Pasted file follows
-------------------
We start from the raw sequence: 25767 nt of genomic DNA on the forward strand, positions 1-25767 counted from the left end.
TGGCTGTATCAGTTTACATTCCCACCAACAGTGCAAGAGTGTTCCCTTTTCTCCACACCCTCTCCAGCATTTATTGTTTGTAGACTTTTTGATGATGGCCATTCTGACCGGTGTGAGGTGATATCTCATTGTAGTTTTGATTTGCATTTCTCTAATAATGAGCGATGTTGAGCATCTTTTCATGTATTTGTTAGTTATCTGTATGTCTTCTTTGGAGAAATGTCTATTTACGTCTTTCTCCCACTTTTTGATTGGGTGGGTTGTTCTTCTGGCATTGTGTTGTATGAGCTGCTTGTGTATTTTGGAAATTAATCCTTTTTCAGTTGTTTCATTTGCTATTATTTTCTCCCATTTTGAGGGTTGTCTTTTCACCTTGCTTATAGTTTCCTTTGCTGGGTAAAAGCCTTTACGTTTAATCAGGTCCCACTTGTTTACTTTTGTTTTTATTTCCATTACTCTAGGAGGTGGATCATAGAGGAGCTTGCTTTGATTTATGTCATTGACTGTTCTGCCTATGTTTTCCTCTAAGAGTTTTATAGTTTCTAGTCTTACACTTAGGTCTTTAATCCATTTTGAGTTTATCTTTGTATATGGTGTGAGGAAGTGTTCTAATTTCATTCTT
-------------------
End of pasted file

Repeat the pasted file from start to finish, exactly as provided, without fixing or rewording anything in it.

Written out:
We start from the raw sequence: 25767 nt of genomic DNA on the forward strand, positions 1-25767 counted from the left end.
TGGCTGTATCAGTTTACATTCCCACCAACAGTGCAAGAGTGTTCCCTTTTCTCCACACCCTCTCCAGCATTTATTGTTTGTAGACTTTTTGATGATGGCCATTCTGACCGGTGTGAGGTGATATCTCATTGTAGTTTTGATTTGCATTTCTCTAATAATGAGCGATGTTGAGCATCTTTTCATGTATTTGTTAGTTATCTGTATGTCTTCTTTGGAGAAATGTCTATTTACGTCTTTCTCCCACTTTTTGATTGGGTGGGTTGTTCTTCTGGCATTGTGTTGTATGAGCTGCTTGTGTATTTTGGAAATTAATCCTTTTTCAGTTGTTTCATTTGCTATTATTTTCTCCCATTTTGAGGGTTGTCTTTTCACCTTGCTTATAGTTTCCTTTGCTGGGTAAAAGCCTTTACGTTTAATCAGGTCCCACTTGTTTACTTTTGTTTTTATTTCCATTACTCTAGGAGGTGGATCATAGAGGAGCTTGCTTTGATTTATGTCATTGACTGTTCTGCCTATGTTTTCCTCTAAGAGTTTTATAGTTTCTAGTCTTACACTTAGGTCTTTAATCCATTTTGAGTTTATCTTTGTATATGGTGTGAGGAAGTGTTCTAATTTCATTCTT